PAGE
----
He added: “My message to you today is that your businesses can do right by your bottom lines and by our planet and future generations. We can transition to clean energy without squeezing businesses and consumers.”
It is hard to imagine George W Bush having made a similar statement during his own presidency, and although the INDCs submitted by states have led to a certain amount of pessimism amongst campaigners – most would like to see a deal limiting the rise to 1.5 degrees – there is also a sense that the factors required for tougher action could be starting to fall into place.
Canada has recently elected a new, more environmentally-friendly administration. The mood in Australia too appears to have shifted to a more favourable one.
Meanwhile a recent deal between the US and China suggests two of the world’s most powerful countries may be ready to properly engage.
The statement is written in typically diplomatic language, but in amongst the talk of strengthening “bilateral coordination and cooperation” and reaffirming their joint commitment towards moving to “green, low-carbon, and climate-resilient economies”, there are sure signs that they are taking the issue more seriously. As Newell puts it: “There is an openness and a willingness to engage that wasn’t there in Copenhagen.”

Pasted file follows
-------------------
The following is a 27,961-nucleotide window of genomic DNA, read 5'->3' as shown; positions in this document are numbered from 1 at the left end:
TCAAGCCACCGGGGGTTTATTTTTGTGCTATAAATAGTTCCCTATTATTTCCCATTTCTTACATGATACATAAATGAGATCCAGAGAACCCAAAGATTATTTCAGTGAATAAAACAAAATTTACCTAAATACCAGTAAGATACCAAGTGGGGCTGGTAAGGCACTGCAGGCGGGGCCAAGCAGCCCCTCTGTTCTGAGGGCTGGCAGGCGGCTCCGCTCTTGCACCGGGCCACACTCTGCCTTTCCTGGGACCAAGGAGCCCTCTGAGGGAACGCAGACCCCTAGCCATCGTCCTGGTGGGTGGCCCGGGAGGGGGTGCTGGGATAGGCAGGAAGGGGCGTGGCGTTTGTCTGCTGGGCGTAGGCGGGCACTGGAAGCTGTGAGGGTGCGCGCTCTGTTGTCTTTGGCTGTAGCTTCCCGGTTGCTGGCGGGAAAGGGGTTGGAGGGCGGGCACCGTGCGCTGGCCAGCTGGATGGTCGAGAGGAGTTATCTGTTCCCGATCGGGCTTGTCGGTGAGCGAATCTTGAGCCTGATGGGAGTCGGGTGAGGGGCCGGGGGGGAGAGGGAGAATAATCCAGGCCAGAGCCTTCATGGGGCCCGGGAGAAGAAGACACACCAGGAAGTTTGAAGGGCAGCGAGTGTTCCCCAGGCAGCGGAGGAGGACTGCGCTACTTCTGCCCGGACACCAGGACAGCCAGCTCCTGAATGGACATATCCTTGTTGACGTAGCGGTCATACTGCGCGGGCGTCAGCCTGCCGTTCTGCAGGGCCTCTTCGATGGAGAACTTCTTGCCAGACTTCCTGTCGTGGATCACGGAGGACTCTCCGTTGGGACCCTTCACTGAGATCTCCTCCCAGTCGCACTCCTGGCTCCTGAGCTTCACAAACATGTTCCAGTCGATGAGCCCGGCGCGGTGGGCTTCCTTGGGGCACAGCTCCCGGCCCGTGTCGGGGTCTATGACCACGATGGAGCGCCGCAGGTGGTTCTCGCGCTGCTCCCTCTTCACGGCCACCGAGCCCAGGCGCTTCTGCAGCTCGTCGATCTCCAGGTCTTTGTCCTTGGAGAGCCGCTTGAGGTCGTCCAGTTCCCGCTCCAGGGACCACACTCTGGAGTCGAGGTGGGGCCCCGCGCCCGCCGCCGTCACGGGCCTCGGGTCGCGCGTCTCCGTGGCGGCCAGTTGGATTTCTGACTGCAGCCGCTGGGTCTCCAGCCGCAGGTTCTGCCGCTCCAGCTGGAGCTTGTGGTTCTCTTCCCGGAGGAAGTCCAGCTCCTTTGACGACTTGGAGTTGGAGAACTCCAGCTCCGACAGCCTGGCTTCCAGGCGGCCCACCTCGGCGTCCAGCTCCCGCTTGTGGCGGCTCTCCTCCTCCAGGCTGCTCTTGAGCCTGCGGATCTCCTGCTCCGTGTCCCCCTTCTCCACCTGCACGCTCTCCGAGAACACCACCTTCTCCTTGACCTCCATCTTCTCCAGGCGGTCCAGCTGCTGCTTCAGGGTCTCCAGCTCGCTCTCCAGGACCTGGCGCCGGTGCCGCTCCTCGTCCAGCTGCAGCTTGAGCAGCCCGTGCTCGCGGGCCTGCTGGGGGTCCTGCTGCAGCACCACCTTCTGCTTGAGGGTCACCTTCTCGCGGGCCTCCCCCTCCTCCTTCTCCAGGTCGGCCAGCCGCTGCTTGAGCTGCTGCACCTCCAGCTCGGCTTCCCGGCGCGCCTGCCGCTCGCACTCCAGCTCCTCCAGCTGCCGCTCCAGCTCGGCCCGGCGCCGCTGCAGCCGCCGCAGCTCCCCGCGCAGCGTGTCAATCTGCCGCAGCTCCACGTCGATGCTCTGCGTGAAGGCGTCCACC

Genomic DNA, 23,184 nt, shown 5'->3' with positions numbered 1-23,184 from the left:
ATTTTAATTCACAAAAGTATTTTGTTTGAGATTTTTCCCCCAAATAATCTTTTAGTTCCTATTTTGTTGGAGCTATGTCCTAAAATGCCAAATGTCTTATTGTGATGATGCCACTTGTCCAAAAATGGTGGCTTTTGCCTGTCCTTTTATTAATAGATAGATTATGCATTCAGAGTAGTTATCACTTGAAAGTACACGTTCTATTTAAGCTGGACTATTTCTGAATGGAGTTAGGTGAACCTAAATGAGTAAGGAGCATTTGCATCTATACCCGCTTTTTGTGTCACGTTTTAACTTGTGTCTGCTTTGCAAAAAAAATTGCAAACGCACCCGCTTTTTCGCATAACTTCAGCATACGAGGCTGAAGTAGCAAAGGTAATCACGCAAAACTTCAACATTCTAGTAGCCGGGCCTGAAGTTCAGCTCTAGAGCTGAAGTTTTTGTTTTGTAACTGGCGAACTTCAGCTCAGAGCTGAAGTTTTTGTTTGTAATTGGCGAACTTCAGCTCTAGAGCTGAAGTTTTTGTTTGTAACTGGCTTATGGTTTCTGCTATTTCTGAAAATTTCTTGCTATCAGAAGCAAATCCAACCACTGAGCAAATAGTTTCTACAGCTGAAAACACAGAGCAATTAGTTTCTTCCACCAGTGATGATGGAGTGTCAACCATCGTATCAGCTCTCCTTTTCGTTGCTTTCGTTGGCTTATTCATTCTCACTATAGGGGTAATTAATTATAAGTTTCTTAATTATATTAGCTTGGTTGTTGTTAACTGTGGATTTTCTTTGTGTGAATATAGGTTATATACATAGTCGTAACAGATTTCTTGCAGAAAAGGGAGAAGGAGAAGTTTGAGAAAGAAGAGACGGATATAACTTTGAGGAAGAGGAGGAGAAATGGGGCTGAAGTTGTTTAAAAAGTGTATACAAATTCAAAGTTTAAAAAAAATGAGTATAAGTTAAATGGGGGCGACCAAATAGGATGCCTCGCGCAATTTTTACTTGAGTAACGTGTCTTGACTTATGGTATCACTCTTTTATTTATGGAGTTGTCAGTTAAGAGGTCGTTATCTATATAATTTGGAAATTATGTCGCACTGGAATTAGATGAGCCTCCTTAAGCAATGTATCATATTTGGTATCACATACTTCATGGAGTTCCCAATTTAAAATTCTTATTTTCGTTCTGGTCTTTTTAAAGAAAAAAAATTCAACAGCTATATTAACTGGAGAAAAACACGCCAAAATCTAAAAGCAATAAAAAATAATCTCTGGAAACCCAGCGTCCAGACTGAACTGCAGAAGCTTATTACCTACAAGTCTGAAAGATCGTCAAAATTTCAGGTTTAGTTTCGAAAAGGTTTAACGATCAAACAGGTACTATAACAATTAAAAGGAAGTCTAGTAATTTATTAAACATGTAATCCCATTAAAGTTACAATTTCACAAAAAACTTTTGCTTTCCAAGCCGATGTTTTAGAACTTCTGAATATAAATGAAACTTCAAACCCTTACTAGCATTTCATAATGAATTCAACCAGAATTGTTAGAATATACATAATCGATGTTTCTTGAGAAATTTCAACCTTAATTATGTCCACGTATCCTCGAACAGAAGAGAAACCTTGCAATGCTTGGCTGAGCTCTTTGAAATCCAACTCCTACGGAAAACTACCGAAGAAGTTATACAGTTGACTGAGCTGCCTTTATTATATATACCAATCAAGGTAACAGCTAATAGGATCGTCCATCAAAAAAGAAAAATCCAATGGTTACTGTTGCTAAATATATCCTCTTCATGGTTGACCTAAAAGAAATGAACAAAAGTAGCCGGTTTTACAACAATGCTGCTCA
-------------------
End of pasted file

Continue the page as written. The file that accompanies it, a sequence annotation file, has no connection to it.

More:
He said: “I think the expectation is that this needs to be a substantive, universal, legally binding agreement. I think it would be hard for most countries to go back on that now. So I think there is a lot going in favour of it. A lot of the big issues will surround finance and we need to keep climate change high on the agenda.”
And while the 2009 Copenhagen negotiations saw the European Union excluded from the final round of negotiations, Newell insists that, this time round, the EU has a role to play in strengthening the deal.
“I think the EU will play a more important brokering role this time. But unless an agreement emerged that has the backing of China and the US, and then more broadly the powerhouse economies of India, South Africa, Brazil, etc – and the EU will be in that mix as well – then nothing will happen. But I think most of them are on board now with the need for an agreement, they have all committed their INDCs, it is just a question of how far and how fast they move. That will be one of the key dynamics, in terms of the mechanisms, and the final legal form it will take.”